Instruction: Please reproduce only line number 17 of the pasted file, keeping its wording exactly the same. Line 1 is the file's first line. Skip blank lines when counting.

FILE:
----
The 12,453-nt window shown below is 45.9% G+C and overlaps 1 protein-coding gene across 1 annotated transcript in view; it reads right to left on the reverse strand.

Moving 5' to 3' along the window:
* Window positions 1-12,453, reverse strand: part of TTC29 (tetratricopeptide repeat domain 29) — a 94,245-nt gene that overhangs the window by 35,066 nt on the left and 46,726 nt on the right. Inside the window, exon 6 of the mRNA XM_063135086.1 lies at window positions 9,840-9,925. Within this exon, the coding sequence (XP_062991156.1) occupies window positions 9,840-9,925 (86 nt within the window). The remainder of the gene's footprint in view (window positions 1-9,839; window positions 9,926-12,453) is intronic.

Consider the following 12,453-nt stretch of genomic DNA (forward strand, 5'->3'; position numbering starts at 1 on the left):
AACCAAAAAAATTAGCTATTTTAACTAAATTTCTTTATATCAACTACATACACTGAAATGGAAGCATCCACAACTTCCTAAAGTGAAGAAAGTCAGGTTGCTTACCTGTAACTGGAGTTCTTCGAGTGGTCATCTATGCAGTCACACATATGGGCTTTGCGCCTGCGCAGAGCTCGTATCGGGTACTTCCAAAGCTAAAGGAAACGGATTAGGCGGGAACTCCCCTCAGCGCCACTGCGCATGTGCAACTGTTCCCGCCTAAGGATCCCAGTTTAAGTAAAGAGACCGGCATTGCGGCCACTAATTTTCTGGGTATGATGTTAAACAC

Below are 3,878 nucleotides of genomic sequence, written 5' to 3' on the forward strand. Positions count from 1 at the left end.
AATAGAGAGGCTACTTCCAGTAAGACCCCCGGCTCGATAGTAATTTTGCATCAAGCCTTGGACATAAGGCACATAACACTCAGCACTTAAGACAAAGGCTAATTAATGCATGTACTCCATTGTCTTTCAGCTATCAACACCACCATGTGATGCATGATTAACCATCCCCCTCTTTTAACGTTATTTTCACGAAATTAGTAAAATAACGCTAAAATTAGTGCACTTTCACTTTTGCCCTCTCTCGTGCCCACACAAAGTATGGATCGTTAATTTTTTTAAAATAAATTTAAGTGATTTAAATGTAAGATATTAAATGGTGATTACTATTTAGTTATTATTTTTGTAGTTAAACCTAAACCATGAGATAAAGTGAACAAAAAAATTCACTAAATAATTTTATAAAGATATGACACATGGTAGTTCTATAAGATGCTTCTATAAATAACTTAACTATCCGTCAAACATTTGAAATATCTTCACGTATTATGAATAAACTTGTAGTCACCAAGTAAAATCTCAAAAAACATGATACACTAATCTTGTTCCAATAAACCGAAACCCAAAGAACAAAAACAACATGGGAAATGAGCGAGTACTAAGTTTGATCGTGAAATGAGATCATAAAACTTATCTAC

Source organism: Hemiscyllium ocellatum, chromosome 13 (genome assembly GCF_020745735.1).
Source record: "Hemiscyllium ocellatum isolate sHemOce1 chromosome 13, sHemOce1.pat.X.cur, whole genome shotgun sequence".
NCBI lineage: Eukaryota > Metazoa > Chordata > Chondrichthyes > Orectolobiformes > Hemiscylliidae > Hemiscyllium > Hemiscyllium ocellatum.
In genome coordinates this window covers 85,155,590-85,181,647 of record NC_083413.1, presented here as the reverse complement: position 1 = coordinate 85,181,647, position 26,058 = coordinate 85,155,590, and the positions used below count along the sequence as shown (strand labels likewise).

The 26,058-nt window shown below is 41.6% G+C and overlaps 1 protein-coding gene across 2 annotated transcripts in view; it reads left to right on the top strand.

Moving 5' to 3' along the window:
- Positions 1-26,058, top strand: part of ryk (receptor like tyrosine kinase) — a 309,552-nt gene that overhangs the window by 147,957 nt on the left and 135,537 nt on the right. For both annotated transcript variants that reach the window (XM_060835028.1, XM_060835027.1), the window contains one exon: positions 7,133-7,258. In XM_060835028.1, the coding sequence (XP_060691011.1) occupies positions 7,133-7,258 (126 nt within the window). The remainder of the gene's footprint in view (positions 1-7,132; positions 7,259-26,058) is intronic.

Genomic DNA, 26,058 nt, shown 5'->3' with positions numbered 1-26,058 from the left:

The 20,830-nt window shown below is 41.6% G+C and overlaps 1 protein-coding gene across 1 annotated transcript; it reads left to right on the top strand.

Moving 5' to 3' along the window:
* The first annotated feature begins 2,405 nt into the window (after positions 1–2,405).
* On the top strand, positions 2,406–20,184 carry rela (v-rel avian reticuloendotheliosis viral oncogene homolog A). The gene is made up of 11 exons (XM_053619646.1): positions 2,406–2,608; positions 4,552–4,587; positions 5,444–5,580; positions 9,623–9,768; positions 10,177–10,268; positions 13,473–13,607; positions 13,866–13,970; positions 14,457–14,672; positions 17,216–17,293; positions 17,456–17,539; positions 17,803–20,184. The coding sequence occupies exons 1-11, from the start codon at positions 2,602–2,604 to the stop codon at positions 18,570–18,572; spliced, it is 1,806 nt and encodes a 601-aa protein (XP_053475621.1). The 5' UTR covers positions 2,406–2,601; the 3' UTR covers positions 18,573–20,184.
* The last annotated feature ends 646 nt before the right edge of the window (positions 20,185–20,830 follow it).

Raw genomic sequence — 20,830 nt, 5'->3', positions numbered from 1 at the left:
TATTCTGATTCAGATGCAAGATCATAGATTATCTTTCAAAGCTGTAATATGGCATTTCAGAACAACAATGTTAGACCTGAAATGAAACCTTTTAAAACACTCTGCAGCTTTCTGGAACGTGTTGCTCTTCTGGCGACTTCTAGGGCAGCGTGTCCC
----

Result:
Moving 5' to 3' along the window: